IV. Long After Moonset

“He thought of how her hands had felt on his shoulders as she stretched up to kiss him, and thought he would give everything he owned to feel her hands there again, so light and so firm.”

Will Dearborn [aka Roland] is distanced by new perspectives of plot and counter-plot, as the intricacies of why he is there – at the tipping-point of his youthful sexuality – are mixed with new shuffles and re-shuffles while gunslung card-towers teeter.  Wild west saloons of conspiracy that the plot o’ershines.  Onnest Susan and her Aunt Cordelia and haggish Rhea notwithstanding.  [Meanwhile, the ka loses me as I lose the ka amid Shakespearean convolutions that always defeated me even when I officially studied Shakespeare as a student in the Sixties.] “‘That one,’ Cuthbert said, ‘would sleep through an earthquake.'”  (14 Mar 11 – another 3 hours later)

V. Welcome to Town. 1 – 5

“Opinion is politics, and politics is an evil which has caused many a fellow to be hung while he’s still young and pretty.”

Roland and his two companions, in-milksop-cognito, are greeted (greeted suspiciously and with some hidden dislike but regaled with iced tea) as counters, greeted within the plot-ically political geography and power sources (both oil and machiavellianism?) – ripened for the mayor’s ‘do’, the mayor being the lecherous codger to and for whom sweet ‘unmet’ Susan is betrothed and Rhea-shriven respectively.  Hereon in, I shall not recount these exact machinations but merely soak them in and reflect them back at you by refractive osmosis. A story within a story that may grow bigger than the book it’s in! Oy oy! (14 Mar 11 – another 2 hours later)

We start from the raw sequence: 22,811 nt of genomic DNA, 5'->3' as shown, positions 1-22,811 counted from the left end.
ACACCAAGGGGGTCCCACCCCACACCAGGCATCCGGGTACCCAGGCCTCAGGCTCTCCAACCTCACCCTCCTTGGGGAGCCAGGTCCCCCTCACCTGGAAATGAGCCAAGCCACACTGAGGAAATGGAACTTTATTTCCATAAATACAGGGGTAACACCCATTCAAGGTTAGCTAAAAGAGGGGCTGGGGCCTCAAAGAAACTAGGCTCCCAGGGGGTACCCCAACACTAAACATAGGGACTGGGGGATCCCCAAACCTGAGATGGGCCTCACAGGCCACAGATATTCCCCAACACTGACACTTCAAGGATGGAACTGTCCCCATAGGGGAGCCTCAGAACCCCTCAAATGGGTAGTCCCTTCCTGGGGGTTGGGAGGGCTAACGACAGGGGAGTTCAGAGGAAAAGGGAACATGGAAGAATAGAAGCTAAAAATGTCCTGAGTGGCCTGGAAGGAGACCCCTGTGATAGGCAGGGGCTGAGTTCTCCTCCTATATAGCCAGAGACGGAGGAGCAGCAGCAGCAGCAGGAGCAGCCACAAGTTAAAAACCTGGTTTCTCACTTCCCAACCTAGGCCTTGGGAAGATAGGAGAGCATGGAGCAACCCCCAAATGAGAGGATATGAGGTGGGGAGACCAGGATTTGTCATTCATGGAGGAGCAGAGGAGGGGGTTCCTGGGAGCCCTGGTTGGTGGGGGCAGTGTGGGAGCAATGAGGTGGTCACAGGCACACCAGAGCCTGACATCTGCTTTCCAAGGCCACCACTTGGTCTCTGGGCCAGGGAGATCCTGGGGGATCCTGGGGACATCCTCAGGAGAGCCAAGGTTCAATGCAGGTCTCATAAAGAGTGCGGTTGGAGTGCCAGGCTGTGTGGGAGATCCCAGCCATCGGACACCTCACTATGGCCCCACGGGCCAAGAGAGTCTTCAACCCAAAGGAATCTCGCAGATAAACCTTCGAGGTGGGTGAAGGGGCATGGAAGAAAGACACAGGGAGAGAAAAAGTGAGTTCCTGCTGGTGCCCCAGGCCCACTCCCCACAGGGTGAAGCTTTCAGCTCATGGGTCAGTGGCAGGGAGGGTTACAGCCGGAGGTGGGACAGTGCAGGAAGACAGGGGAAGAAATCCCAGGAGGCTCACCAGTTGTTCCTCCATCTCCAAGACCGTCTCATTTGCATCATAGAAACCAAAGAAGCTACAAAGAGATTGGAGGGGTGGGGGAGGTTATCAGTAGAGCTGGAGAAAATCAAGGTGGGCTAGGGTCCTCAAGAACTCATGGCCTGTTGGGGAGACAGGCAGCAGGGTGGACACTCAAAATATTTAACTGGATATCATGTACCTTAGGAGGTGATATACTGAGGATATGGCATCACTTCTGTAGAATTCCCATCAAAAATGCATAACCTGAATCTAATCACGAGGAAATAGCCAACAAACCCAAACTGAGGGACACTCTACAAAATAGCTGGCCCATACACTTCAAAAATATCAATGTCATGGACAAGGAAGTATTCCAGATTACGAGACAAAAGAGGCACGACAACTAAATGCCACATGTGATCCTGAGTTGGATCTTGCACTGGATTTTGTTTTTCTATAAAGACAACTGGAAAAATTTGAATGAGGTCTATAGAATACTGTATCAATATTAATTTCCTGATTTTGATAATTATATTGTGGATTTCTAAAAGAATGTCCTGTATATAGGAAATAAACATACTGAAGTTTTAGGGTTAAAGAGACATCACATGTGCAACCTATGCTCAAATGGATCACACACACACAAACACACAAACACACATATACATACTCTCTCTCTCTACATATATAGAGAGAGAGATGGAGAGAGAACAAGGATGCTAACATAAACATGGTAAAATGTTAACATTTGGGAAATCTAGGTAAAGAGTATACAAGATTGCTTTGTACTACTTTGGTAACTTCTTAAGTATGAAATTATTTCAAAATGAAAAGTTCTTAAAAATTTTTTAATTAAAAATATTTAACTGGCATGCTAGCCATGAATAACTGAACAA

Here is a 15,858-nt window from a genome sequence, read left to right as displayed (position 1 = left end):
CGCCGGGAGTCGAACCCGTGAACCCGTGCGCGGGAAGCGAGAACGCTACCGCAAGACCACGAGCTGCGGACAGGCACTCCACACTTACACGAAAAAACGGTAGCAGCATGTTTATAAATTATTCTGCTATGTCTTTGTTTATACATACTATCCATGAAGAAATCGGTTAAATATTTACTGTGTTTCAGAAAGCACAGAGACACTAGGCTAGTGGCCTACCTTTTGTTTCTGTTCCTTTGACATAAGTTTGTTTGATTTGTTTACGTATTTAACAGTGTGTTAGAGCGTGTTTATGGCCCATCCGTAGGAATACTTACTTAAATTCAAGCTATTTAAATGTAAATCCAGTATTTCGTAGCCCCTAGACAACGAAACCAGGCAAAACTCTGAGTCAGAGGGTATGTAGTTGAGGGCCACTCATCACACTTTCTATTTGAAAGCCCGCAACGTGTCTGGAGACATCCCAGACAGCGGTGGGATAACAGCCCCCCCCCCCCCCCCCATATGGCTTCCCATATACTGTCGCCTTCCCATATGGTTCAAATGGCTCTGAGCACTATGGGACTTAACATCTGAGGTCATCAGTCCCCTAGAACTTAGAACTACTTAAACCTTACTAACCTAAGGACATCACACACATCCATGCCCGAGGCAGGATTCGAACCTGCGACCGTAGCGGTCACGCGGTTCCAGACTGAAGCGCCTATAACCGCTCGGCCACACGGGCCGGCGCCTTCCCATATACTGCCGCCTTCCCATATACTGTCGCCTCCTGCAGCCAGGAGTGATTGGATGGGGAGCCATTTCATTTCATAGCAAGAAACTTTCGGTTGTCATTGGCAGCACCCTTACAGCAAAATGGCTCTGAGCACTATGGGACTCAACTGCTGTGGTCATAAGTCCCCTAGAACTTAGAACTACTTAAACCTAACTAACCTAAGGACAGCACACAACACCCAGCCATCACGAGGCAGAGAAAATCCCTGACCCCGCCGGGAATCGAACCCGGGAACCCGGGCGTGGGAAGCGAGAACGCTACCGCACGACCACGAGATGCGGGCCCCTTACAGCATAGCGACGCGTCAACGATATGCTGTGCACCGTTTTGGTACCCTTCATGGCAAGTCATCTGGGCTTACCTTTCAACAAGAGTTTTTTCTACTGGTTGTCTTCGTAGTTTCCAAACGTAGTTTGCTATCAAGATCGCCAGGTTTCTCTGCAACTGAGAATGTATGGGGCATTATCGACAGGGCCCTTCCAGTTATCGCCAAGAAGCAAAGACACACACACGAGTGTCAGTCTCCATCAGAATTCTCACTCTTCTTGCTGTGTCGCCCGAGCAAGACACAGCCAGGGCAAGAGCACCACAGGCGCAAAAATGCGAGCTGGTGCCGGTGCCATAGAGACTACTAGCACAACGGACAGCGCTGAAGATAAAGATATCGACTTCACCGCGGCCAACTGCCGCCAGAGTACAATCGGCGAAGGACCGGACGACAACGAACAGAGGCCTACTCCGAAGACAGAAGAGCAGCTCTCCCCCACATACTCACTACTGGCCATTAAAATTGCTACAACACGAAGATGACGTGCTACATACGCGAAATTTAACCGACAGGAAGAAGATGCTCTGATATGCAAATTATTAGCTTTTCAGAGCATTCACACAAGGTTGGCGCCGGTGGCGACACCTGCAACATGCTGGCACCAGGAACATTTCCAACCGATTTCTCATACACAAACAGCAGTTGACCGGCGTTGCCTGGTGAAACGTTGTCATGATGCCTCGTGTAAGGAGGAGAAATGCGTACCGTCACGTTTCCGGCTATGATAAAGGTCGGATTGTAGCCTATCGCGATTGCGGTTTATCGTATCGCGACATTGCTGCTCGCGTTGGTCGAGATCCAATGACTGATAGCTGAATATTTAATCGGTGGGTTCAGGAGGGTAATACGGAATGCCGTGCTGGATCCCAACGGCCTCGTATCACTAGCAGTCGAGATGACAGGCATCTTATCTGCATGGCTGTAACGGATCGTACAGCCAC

6 – 10

The texture he felt as he stepped into the Mayor’s House” is, for me, only a single attenuation away from a social salon in Proust’s France: sociable, conspiratorial, civilised, with a veneer hiding undercurrents, and desire bordering on healthy lust or ‘inversion’ as Roland (Marcel) surveys the stunning sight of ‘unmet’ Susan (Albertine) and recalls the essentially Proustian kiss when they first ‘met’. An unrequited love that seeps into the reader as well as the characters themselves. Later, though, the texture starts fraying….